Time alone reveals the just man; but you might discern a bad man in a single day. — Sophocles

Story of Rome - Mary Macgregor




The King Who Fought and Prayed

Like his grandfather Numa Pompilius, Ancus Marcius loved peace.

His first act after he became king was to restore the service of the gods, which during the last reign had ofttimes been neglected. The sacred laws of Pompilius, too, he ordered to be written on tablets of wood and to be shown to the people.

Now among the enemies of Rome was a tribe named the Latins. The Latins, knowing that King Ancus spent his time in prayer and in offering sacrifices to the gods, began to plunder and destroy the country round about Rome, thinking to go unpunished. But they soon found that the king could fight as well as pray.

No sooner, indeed, had Ancus heard that the Latins were laying waste his dominions, than he commanded the priests to attend to the temple services. Then, placing himself at the head of his army, he marched against the enemy.

The battle was fierce and long, but at length the Latins were beaten and their towns destroyed. His prisoners the king took back with him to Rome, bidding them make their home on the Aventine hill.

Ancus next determined to secure the command of the Tiber and to join the Janiculum hill to Rome by throwing a wooden bridge across the river, which was named the 'Bridge of the Wooden Piles,' for it was built entirely of wood. The beams were placed loosely, one alongside another, so that, should an enemy approach, it could be quickly taken to pieces.

Ancus loved peace, but he could not yet lay down his arms, for he saw that Rome ought to secure the land that lay between the city and the sea. So he led his army against the tribes to whom this land belonged, and, taking it from them, he built a town at the mouth of the Tiber, which he called Ostia. And here a busy harbour was soon to be seen, from which Roman ships set sail for the open sea.

For twenty-four years this good king reigned, and then, calm and content as his royal grandfather, he died. His name was ever held in honour by his people, for in time of peace he had been just, in time of war victorious.

The children of the king were still young when their father died, so they were left to the care of his friend, Lucius Tarquinius.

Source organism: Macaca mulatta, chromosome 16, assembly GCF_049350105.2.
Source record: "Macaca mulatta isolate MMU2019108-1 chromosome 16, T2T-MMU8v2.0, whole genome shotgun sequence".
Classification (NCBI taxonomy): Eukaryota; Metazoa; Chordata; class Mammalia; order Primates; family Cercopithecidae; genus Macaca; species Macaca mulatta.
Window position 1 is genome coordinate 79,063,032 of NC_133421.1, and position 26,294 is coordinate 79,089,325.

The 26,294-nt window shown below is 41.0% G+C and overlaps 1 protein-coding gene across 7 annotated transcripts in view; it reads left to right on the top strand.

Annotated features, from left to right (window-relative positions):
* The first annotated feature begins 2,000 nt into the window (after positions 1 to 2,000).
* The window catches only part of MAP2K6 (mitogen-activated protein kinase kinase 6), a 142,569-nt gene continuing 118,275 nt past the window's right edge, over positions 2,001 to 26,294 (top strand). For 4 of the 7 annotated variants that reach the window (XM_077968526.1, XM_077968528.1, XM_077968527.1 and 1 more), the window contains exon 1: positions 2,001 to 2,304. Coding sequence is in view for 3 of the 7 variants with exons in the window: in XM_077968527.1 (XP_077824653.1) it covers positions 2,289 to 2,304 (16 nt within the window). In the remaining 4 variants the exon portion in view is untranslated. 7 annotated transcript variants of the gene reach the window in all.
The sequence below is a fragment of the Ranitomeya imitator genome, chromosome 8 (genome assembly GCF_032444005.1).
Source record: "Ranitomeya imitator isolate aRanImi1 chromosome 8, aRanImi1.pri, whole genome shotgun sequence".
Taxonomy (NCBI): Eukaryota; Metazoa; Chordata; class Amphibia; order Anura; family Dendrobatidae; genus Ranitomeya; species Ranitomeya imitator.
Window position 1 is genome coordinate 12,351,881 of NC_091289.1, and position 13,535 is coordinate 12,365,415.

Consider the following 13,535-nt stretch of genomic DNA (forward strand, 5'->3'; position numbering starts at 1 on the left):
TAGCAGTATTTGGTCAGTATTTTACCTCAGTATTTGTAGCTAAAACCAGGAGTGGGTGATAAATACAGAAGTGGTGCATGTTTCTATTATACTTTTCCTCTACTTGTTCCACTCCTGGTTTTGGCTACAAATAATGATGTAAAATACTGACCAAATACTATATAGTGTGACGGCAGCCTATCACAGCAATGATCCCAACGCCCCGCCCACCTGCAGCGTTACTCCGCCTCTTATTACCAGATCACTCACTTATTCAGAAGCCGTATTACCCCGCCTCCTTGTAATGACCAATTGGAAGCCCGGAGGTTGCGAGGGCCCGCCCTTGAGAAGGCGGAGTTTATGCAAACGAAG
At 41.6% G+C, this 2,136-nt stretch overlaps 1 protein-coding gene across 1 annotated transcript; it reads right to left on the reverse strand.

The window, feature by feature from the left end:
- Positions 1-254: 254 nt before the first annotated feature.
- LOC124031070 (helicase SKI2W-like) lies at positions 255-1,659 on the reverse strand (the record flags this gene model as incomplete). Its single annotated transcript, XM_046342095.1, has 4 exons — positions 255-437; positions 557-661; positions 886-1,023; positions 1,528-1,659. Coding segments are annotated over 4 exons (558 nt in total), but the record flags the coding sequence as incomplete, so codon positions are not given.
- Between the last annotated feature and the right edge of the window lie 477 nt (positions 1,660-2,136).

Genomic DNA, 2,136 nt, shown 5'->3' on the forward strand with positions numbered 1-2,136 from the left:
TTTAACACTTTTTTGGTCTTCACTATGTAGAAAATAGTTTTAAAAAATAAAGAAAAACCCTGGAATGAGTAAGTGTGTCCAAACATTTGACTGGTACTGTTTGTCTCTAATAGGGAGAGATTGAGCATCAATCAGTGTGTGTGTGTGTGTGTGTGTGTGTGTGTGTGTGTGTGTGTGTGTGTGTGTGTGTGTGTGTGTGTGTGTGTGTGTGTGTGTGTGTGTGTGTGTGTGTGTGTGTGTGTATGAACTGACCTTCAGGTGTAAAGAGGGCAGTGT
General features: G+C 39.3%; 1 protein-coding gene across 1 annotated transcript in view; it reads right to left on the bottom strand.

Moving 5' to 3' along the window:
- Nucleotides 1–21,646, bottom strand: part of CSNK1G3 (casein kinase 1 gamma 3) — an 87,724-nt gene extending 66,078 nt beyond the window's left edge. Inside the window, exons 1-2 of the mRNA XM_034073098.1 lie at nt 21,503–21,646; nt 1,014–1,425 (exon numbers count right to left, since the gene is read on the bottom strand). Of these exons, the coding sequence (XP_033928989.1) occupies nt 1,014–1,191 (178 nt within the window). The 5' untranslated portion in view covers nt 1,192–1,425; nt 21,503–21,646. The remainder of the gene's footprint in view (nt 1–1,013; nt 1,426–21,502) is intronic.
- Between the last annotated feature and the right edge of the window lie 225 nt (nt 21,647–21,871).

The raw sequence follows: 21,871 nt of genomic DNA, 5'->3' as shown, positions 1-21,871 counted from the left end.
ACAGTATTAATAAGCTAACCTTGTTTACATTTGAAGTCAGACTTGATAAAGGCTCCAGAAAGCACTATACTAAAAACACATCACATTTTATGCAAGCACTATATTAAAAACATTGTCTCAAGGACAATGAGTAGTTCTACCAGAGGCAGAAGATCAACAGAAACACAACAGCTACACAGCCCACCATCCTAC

Contents

Front Matter
Review

The Lady Roma
The She-Wolf
The Twin Boys
Numitor's Grandson
The Sacred Birds
The Founding of Rome
The Sabine Maidens
The Tarpeian Rock
The Mysterious Gate
The King Disappears
The Peace-Loving King
Horatius Slays His Sister
Pride of Tullus Hostilius
King Who Fought and Prayed
The Faithless Friend
A Slave Becomes a King
Cruel Deed of Tullia
Fate of the Town of Gabii
Books of the Sibyl
Industry of Lucretia
Death of Lucretia
Sons of Brutus
Horatius Cocles
Mucius Burns Right Hand
The Divine Twins
The Tribunes
Coriolanus and His Mother
The Roman Army in a Trap
The Hated Decemvirs
The Death of Verginia
The Friend of the People
Camillus Captures Veii
The Statue of the Goddess
Schoolmaster Traitor
Battle of Allia
The Sacred Geese
The City Is Rebuilt
Volscians on Fire
Battle on the Anio
The Curtian Lake
Dream of the Two Consuls
The Caudine Forks
Caudine Forks Avenged
Fabius among the Hills
Battle of Sentinum
Son of Fabius Loses Battle
Pyrrhus King of the Epirots
Elephants at Heraclea
Pyrrthus and Fabricius
Pyrrhus is Defeated
Romans Build a Fleet
Battle of Ecnomus
Roman Legions in Africa
Regulus Taken Prisoner
Romans Conquer the Gauls
The Boy Hannibal
Hannibal Invades Italy
Hannibal Crosses the Alps
Battle of Trebia
Battle of Lake Trasimenus
Hannibal Outwits Fabius
Fabius Wins Two Victories
Battle of Cannae
Despair of Rome
Defeat of Hasdrubal
Claudius Enjoy a Triumph
Capture of New Carthage
Scipio Sails to Africa
Romans Set Fire to Camp
Hannibal Leaves Italy
The Battle of Zama
Scipio Receives a Triumph
Flamininus in Garlands
Death of Hannibal
Hatred of Cato for Carthage
The Stern Decree
Carthaginians Defend City
Destruction of Carthage
Cornelia, Mother of Gracchi
Tiberius and Octavius
Death of Tiberius Gracchus
Death of Gaius Gracchus
The Gold of Jugurtha
Marius Wins Notice of Scipio
Marius Becomes Commander
Capture of Treasure Towns
Capture of Jugurtha
Jugurtha Brought to Rome
Marius Conquers Teutones
Marius Mocks the Ambassadors
Metellus Driven from Rome
Sulla Enters Rome
The Flight of Marius
Gaul Dares Not Kill Marius
Marius Returns to Rome
The Orator Aristion
Sulla Besieges Athens
Sulla Fights the Samnites
The Proscriptions of Sulla
The Gladiators' Revolt
The Pirates
Pompey Defeats Mithridates
Cicero Discovers Conspiracy
Death of the Conspirators
Caesar Captured by Pirates
Caesar Gives up Triumph
Caesar Praises Tenth Legion
Caesar Wins a Great Victory
Caesar Invades Britain
Caesar Crosses Rubicon
Caesar and the Pilot
The Flight of Pompey
Cato Dies Rather than Yieldr
Caesar is Loaded with Honours
Nobles Plot against Caesar
The Assassination of Caesar
Brutus Speaks to Citizens
Antony Speaks to Citizens
The Second Triumvirate
Battle of Philippi
Death of Brutus
Antony and Cleopatra
Battle of Actium
Antony and Cleopatra Die
Emperor Augustus